The Metropolitan Transportation Authority (MTA) has announced plans to create a strategic action plan that will enhance bicycle, pedestrian and micromobility access to public transport facilities and services in New York City.

The MTA has hired Sam Schwartz Engineering as a consultant to support to the creation of the plan, which will be released later this year.

MTA Micromobility Access
The strategic plan will support sustainable transportation and ensure the MTA remains focused on enabling cyclists, pedestrians and micromobility users to better use the MTA’s transportation network
MTA Chair and CEO Janno Lieber said:

We want to improve customer access to our environmentally friendly MTA services, however they get to their train or bus. As a cyclist myself, I know that biking can be the perfect complement to mass transit. This plan improves access to our services through cycling, walking, and micromobility and will help bring riders back and reduce our carbon footprint.

The strategic action plan aims to enable several improvements within New York’s transportation network, furthering the MTA’s commitment to creating equitable access to transit and sustainable transportation:

  • Improved bicycle, pedestrian, and micromobility access to subway stations and bus stops
  • Improved access at Long Island Rail Road and Metro-North Railroad stations
  • Integrated trip planning and payment schemes with bike-sharing and electric scooter services
  • Strengthened coordination with municipalities
  • Improved pedestrian and bicycle access to and on MTA bridges

The public can submit comments and suggestions for the plan via the MTA webpage.

MTA Construction and Development President Jamie Torres-Springer said:

I’m excited to see this major step toward the creation of our bicycle, pedestrian, and micromobility plan. At MTA Construction and Development, we are committed to enhancing mobility and accessibility throughout our system. This plan will reflect that, with real, tangible action steps to increase connections to our system and make it easier to move throughout the New York City region without ever getting in a car.

The MTA has already taken steps to increase bicycle, pedestrian, and micromobility access within its services:

  • The MTA has eliminated the requirement to obtain a permit to bring a bicycle aboard LIRR or Metro-North trains
  •  Bicycle lockers have been installed at six Metro-North stations and eighteen LIRR stations
  • More than 60 percent of Metro-North and LIRR stations outside of New York City include bicycle parking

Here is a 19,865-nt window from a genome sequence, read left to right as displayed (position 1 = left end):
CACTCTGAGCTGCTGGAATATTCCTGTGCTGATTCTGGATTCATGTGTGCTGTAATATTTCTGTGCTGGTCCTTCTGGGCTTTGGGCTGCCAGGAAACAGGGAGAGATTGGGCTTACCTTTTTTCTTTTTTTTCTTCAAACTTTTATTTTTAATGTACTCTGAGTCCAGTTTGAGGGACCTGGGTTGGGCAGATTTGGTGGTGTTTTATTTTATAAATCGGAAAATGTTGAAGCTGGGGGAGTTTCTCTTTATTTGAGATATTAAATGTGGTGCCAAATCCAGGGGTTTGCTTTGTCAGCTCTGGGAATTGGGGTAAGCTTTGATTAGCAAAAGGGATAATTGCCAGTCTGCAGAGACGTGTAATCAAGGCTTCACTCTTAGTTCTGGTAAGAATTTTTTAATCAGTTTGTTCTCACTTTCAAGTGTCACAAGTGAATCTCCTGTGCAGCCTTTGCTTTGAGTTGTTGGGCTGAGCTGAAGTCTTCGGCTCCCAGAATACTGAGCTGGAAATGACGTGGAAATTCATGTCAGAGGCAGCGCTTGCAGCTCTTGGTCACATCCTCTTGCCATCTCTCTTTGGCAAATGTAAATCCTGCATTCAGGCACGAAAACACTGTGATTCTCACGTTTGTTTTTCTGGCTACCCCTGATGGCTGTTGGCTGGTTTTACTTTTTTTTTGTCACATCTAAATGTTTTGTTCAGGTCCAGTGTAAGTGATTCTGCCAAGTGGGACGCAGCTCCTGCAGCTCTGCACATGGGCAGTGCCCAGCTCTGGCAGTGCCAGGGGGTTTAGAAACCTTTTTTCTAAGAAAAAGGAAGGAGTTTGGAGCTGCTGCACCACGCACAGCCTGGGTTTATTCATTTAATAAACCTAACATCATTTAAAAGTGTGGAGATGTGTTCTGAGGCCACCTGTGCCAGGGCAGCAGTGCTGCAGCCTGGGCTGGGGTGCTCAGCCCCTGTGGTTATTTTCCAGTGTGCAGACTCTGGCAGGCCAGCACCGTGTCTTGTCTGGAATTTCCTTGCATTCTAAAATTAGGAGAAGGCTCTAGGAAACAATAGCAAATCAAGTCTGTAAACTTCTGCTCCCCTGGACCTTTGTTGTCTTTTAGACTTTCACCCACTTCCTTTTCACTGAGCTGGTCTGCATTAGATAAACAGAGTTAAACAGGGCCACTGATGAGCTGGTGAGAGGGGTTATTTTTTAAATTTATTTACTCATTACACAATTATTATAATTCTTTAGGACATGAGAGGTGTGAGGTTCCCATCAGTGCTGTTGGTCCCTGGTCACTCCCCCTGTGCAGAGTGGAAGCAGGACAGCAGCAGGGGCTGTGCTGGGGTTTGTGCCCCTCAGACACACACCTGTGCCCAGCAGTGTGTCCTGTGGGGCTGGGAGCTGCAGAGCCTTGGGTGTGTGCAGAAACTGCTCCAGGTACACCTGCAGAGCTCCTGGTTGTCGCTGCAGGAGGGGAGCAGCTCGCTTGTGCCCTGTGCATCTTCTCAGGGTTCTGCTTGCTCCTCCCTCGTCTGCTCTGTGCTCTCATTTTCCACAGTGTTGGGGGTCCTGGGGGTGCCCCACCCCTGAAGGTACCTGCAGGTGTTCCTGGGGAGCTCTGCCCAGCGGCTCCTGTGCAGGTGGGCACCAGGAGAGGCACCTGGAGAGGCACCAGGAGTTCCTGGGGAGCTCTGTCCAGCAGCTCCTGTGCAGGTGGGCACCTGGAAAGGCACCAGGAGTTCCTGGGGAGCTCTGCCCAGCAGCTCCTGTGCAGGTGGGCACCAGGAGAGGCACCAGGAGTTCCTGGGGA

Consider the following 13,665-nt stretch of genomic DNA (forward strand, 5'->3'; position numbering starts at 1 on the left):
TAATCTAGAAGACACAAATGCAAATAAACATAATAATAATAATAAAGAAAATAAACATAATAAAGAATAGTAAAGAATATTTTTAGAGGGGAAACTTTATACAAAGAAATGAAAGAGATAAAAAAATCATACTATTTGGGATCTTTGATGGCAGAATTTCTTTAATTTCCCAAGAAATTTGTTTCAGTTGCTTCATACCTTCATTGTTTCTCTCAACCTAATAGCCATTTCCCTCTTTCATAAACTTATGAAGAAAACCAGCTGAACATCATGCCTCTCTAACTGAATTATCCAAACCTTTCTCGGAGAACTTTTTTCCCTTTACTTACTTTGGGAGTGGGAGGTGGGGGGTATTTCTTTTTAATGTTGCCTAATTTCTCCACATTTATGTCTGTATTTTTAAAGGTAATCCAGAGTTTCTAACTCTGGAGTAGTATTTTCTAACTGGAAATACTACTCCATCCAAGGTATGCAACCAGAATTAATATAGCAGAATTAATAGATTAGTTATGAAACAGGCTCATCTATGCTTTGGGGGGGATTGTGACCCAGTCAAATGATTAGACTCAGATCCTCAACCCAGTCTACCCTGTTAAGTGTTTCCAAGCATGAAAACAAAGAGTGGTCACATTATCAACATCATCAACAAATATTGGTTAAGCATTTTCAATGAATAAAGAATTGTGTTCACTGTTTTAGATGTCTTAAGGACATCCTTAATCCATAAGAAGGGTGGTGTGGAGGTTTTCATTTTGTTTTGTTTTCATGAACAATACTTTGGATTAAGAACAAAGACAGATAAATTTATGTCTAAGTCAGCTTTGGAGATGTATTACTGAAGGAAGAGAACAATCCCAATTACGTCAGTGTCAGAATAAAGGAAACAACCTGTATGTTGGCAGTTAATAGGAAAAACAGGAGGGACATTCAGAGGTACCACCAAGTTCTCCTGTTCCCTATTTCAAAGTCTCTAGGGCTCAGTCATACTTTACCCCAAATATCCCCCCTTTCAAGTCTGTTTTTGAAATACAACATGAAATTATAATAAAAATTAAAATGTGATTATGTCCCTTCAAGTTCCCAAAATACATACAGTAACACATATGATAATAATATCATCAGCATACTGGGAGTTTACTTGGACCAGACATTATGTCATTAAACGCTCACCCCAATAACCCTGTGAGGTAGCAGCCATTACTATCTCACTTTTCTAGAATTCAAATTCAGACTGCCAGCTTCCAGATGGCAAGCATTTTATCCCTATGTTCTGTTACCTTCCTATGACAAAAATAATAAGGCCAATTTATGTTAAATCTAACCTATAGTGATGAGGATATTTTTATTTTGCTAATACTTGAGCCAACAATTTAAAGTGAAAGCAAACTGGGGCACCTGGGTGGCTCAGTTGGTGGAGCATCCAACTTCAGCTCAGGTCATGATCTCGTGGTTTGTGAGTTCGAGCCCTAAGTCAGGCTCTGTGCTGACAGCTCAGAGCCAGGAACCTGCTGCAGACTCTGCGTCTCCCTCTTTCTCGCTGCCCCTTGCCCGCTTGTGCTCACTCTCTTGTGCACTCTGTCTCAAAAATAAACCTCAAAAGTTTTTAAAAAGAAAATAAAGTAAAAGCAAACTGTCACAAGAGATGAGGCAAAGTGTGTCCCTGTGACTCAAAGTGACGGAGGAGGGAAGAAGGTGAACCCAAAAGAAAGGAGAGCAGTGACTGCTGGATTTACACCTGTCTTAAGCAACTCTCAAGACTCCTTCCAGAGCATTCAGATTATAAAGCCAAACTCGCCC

• The MTA has installed permanent bicycle racks on buses operating on four routes: the S53, S93, Q50, and Bx23
  • MTA Bridges and Tunnels has invested in bicycle and pedestrian access improvements including the new Morris Street Pedestrian Bridge and bicycle lanes and pedestrian crossings at Lily Pond Avenue
  • In February, the MTA launched a secure bike storage pilot at Grand Central Terminal

Further improvements are also planned, including a partnership with the NYC Department of Transportation to site bicycle parking near subway stations.

New York City Department of Transportation Commissioner Ydanis Rodriguez said:

Reliable mass transit is only as good as its surrounding infrastructure. With cycling booming and the city continuing to grow, the DOT is excited to partner with the MTA to better support healthy, environmentally friendly first- and last-mile trips. There are lots of great opportunities to improve conditions for pedestrians and cyclists transferring to buses and trains and we are working hand in hand improve transit access.

Following the MTA’s announcement, Sam Schwartz Engineering will evaluate the existing conditions and trends in bicycle, pedestrian, and micromobility movements and will align the strategic plan with best practices across the globe. The final plan will be produced later in 2022.

Sam Schwartz Engineering Principal and National Director Michael Flynn said:

MTA’s infrastructure and services move the region. Their impact is even greater than subways, buses, commuter rail, and bridges alone – MTA can also support walking, cycling, and micromobility trips. Improving access and mobility for those modes will help achieve New York State’s climate action goals as well as increase transit ridership through more seamless first- and last-mile connections. The Sam Schwartz team is excited to work with MTA to create a durable, achievable, best-in-class framework for improving bicycle, pedestrian, and micromobility access and connectivity throughout the transit and bridge network.


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